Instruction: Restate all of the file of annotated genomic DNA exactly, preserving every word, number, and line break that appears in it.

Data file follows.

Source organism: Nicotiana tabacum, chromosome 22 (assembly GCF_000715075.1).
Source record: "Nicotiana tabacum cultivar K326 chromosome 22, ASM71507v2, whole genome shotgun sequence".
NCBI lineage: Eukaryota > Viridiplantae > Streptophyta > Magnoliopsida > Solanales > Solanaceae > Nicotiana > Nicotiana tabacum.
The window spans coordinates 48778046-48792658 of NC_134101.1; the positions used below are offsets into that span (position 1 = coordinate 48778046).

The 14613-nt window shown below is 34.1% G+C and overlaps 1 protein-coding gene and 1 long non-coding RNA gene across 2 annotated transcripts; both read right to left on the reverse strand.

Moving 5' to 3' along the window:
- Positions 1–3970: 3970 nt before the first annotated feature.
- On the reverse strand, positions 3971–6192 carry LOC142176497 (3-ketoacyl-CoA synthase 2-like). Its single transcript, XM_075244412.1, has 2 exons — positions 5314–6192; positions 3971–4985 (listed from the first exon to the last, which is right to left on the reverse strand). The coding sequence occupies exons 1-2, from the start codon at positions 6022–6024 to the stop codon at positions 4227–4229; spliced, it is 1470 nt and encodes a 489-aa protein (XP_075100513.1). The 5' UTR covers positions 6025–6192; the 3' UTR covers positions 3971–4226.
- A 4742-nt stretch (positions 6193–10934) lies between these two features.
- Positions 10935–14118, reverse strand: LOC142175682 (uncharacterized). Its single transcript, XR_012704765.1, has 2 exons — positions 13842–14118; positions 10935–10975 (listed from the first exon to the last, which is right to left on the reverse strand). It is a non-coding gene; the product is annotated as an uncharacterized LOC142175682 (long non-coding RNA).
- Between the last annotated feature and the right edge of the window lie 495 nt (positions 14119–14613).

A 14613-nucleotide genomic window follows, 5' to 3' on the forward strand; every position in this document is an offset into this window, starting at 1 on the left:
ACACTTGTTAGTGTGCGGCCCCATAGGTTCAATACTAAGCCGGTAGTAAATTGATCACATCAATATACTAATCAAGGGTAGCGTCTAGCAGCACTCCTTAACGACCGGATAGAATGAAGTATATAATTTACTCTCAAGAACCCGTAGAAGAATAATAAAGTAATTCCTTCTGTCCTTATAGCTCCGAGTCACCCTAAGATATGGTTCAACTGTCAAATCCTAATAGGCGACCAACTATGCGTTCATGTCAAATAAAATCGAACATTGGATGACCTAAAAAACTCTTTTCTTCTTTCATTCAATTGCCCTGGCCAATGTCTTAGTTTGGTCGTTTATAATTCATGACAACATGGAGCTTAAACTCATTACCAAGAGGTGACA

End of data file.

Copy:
Source organism: Nicotiana tabacum, chromosome 22 (assembly GCF_000715075.1).
Source record: "Nicotiana tabacum cultivar K326 chromosome 22, ASM71507v2, whole genome shotgun sequence".
NCBI lineage: Eukaryota > Viridiplantae > Streptophyta > Magnoliopsida > Solanales > Solanaceae > Nicotiana > Nicotiana tabacum.
The window spans coordinates 48778046-48792658 of NC_134101.1; the positions used below are offsets into that span (position 1 = coordinate 48778046).

The 14613-nt window shown below is 34.1% G+C and overlaps 1 protein-coding gene and 1 long non-coding RNA gene across 2 annotated transcripts; both read right to left on the reverse strand.

Moving 5' to 3' along the window:
- Positions 1–3970: 3970 nt before the first annotated feature.
- On the reverse strand, positions 3971–6192 carry LOC142176497 (3-ketoacyl-CoA synthase 2-like). Its single transcript, XM_075244412.1, has 2 exons — positions 5314–6192; positions 3971–4985 (listed from the first exon to the last, which is right to left on the reverse strand). The coding sequence occupies exons 1-2, from the start codon at positions 6022–6024 to the stop codon at positions 4227–4229; spliced, it is 1470 nt and encodes a 489-aa protein (XP_075100513.1). The 5' UTR covers positions 6025–6192; the 3' UTR covers positions 3971–4226.
- A 4742-nt stretch (positions 6193–10934) lies between these two features.
- Positions 10935–14118, reverse strand: LOC142175682 (uncharacterized). Its single transcript, XR_012704765.1, has 2 exons — positions 13842–14118; positions 10935–10975 (listed from the first exon to the last, which is right to left on the reverse strand). It is a non-coding gene; the product is annotated as an uncharacterized LOC142175682 (long non-coding RNA).
- Between the last annotated feature and the right edge of the window lie 495 nt (positions 14119–14613).

A 14613-nucleotide genomic window follows, 5' to 3' on the forward strand; every position in this document is an offset into this window, starting at 1 on the left:
ACACTTGTTAGTGTGCGGCCCCATAGGTTCAATACTAAGCCGGTAGTAAATTGATCACATCAATATACTAATCAAGGGTAGCGTCTAGCAGCACTCCTTAACGACCGGATAGAATGAAGTATATAATTTACTCTCAAGAACCCGTAGAAGAATAATAAAGTAATTCCTTCTGTCCTTATAGCTCCGAGTCACCCTAAGATATGGTTCAACTGTCAAATCCTAATAGGCGACCAACTATGCGTTCATGTCAAATAAAATCGAACATTGGATGACCTAAAAAACTCTTTTCTTCTTTCATTCAATTGCCCTGGCCAATGTCTTAGTTTGGTCGTTTATAATTCATGACAACATGGAGCTTAAACTCATTACCAAGAGGTGACA